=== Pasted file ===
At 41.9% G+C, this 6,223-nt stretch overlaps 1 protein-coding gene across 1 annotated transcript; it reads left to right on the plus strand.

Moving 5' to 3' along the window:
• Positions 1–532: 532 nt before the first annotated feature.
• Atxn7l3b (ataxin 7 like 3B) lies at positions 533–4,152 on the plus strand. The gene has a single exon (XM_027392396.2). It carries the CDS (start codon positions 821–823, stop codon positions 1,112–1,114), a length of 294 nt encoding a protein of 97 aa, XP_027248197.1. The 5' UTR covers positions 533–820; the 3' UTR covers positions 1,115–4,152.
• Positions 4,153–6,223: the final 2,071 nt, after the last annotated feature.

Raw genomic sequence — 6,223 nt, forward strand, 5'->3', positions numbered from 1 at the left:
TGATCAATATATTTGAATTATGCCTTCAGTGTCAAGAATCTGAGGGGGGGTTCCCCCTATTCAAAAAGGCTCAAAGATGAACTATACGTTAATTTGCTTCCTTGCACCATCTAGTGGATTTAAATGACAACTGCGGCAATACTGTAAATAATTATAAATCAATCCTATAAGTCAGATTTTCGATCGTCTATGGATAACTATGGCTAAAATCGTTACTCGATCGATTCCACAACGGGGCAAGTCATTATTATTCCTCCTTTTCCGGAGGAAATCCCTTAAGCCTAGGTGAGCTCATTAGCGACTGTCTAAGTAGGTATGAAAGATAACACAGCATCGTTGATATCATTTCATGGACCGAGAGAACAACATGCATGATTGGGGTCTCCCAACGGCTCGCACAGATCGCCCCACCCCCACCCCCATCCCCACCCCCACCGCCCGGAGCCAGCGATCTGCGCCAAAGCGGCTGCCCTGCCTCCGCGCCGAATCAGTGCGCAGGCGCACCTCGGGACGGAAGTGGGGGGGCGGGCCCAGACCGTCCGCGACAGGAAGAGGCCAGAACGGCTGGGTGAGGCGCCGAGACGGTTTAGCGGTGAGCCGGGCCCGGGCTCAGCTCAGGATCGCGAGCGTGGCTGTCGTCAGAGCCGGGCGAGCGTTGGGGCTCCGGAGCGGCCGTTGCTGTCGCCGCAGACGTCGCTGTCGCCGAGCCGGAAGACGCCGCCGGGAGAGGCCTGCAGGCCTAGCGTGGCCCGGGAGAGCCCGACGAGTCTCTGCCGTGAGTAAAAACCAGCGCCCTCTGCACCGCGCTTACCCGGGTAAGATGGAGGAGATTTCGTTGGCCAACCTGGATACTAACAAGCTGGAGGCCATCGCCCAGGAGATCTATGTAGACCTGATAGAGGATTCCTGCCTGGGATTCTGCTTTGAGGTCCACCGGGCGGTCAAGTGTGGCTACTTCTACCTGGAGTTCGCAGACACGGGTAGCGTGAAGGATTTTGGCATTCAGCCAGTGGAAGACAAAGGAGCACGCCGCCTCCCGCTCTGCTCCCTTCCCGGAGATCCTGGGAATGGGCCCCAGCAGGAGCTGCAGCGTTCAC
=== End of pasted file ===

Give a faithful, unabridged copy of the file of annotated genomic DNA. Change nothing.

At 41.9% G+C, this 6,223-nt stretch overlaps 1 protein-coding gene across 1 annotated transcript; it reads left to right on the plus strand.

Moving 5' to 3' along the window:
• Positions 1–532: 532 nt before the first annotated feature.
• Atxn7l3b (ataxin 7 like 3B) lies at positions 533–4,152 on the plus strand. The gene has a single exon (XM_027392396.2). It carries the CDS (start codon positions 821–823, stop codon positions 1,112–1,114), a length of 294 nt encoding a protein of 97 aa, XP_027248197.1. The 5' UTR covers positions 533–820; the 3' UTR covers positions 1,115–4,152.
• Positions 4,153–6,223: the final 2,071 nt, after the last annotated feature.

Raw genomic sequence — 6,223 nt, forward strand, 5'->3', positions numbered from 1 at the left:
TGATCAATATATTTGAATTATGCCTTCAGTGTCAAGAATCTGAGGGGGGGTTCCCCCTATTCAAAAAGGCTCAAAGATGAACTATACGTTAATTTGCTTCCTTGCACCATCTAGTGGATTTAAATGACAACTGCGGCAATACTGTAAATAATTATAAATCAATCCTATAAGTCAGATTTTCGATCGTCTATGGATAACTATGGCTAAAATCGTTACTCGATCGATTCCACAACGGGGCAAGTCATTATTATTCCTCCTTTTCCGGAGGAAATCCCTTAAGCCTAGGTGAGCTCATTAGCGACTGTCTAAGTAGGTATGAAAGATAACACAGCATCGTTGATATCATTTCATGGACCGAGAGAACAACATGCATGATTGGGGTCTCCCAACGGCTCGCACAGATCGCCCCACCCCCACCCCCATCCCCACCCCCACCGCCCGGAGCCAGCGATCTGCGCCAAAGCGGCTGCCCTGCCTCCGCGCCGAATCAGTGCGCAGGCGCACCTCGGGACGGAAGTGGGGGGGCGGGCCCAGACCGTCCGCGACAGGAAGAGGCCAGAACGGCTGGGTGAGGCGCCGAGACGGTTTAGCGGTGAGCCGGGCCCGGGCTCAGCTCAGGATCGCGAGCGTGGCTGTCGTCAGAGCCGGGCGAGCGTTGGGGCTCCGGAGCGGCCGTTGCTGTCGCCGCAGACGTCGCTGTCGCCGAGCCGGAAGACGCCGCCGGGAGAGGCCTGCAGGCCTAGCGTGGCCCGGGAGAGCCCGACGAGTCTCTGCCGTGAGTAAAAACCAGCGCCCTCTGCACCGCGCTTACCCGGGTAAGATGGAGGAGATTTCGTTGGCCAACCTGGATACTAACAAGCTGGAGGCCATCGCCCAGGAGATCTATGTAGACCTGATAGAGGATTCCTGCCTGGGATTCTGCTTTGAGGTCCACCGGGCGGTCAAGTGTGGCTACTTCTACCTGGAGTTCGCAGACACGGGTAGCGTGAAGGATTTTGGCATTCAGCCAGTGGAAGACAAAGGAGCACGCCGCCTCCCGCTCTGCTCCCTTCCCGGAGATCCTGGGAATGGGCCCCAGCAGGAGCTGCAGCGTTCAC